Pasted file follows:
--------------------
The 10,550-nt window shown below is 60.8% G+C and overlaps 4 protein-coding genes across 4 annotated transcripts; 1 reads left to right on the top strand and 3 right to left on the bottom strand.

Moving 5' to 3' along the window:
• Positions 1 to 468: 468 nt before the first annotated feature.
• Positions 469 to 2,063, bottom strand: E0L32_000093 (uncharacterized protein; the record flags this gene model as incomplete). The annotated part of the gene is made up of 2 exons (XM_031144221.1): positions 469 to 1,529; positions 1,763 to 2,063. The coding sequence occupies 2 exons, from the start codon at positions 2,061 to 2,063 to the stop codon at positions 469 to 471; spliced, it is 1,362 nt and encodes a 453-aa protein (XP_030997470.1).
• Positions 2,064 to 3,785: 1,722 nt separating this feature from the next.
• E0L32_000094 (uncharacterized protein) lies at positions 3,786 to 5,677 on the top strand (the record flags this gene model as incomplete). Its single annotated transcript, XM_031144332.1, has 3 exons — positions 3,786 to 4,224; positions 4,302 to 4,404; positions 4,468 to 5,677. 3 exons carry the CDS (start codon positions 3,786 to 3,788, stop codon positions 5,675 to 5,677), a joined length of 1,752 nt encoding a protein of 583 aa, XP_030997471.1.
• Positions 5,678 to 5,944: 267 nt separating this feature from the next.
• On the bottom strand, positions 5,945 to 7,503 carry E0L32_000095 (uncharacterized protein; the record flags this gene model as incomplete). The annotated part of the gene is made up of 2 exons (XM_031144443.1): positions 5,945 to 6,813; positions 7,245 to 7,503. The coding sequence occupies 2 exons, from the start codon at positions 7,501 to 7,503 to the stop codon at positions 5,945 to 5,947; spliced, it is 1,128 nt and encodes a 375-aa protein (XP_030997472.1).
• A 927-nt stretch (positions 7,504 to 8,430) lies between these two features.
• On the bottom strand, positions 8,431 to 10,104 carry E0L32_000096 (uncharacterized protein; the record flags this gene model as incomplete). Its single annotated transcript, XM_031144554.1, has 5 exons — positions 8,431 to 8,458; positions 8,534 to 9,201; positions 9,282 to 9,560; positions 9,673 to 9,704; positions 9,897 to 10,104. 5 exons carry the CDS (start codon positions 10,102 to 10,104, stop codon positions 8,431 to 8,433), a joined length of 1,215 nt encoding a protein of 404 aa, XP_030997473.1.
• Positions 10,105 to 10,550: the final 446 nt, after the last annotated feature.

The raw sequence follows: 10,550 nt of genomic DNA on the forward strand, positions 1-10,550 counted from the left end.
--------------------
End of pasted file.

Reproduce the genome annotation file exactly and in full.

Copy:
The 10,550-nt window shown below is 60.8% G+C and overlaps 4 protein-coding genes across 4 annotated transcripts; 1 reads left to right on the top strand and 3 right to left on the bottom strand.

Moving 5' to 3' along the window:
• Positions 1 to 468: 468 nt before the first annotated feature.
• Positions 469 to 2,063, bottom strand: E0L32_000093 (uncharacterized protein; the record flags this gene model as incomplete). The annotated part of the gene is made up of 2 exons (XM_031144221.1): positions 469 to 1,529; positions 1,763 to 2,063. The coding sequence occupies 2 exons, from the start codon at positions 2,061 to 2,063 to the stop codon at positions 469 to 471; spliced, it is 1,362 nt and encodes a 453-aa protein (XP_030997470.1).
• Positions 2,064 to 3,785: 1,722 nt separating this feature from the next.
• E0L32_000094 (uncharacterized protein) lies at positions 3,786 to 5,677 on the top strand (the record flags this gene model as incomplete). Its single annotated transcript, XM_031144332.1, has 3 exons — positions 3,786 to 4,224; positions 4,302 to 4,404; positions 4,468 to 5,677. 3 exons carry the CDS (start codon positions 3,786 to 3,788, stop codon positions 5,675 to 5,677), a joined length of 1,752 nt encoding a protein of 583 aa, XP_030997471.1.
• Positions 5,678 to 5,944: 267 nt separating this feature from the next.
• On the bottom strand, positions 5,945 to 7,503 carry E0L32_000095 (uncharacterized protein; the record flags this gene model as incomplete). The annotated part of the gene is made up of 2 exons (XM_031144443.1): positions 5,945 to 6,813; positions 7,245 to 7,503. The coding sequence occupies 2 exons, from the start codon at positions 7,501 to 7,503 to the stop codon at positions 5,945 to 5,947; spliced, it is 1,128 nt and encodes a 375-aa protein (XP_030997472.1).
• A 927-nt stretch (positions 7,504 to 8,430) lies between these two features.
• On the bottom strand, positions 8,431 to 10,104 carry E0L32_000096 (uncharacterized protein; the record flags this gene model as incomplete). Its single annotated transcript, XM_031144554.1, has 5 exons — positions 8,431 to 8,458; positions 8,534 to 9,201; positions 9,282 to 9,560; positions 9,673 to 9,704; positions 9,897 to 10,104. 5 exons carry the CDS (start codon positions 10,102 to 10,104, stop codon positions 8,431 to 8,433), a joined length of 1,215 nt encoding a protein of 404 aa, XP_030997473.1.
• Positions 10,105 to 10,550: the final 446 nt, after the last annotated feature.

The raw sequence follows: 10,550 nt of genomic DNA on the forward strand, positions 1-10,550 counted from the left end.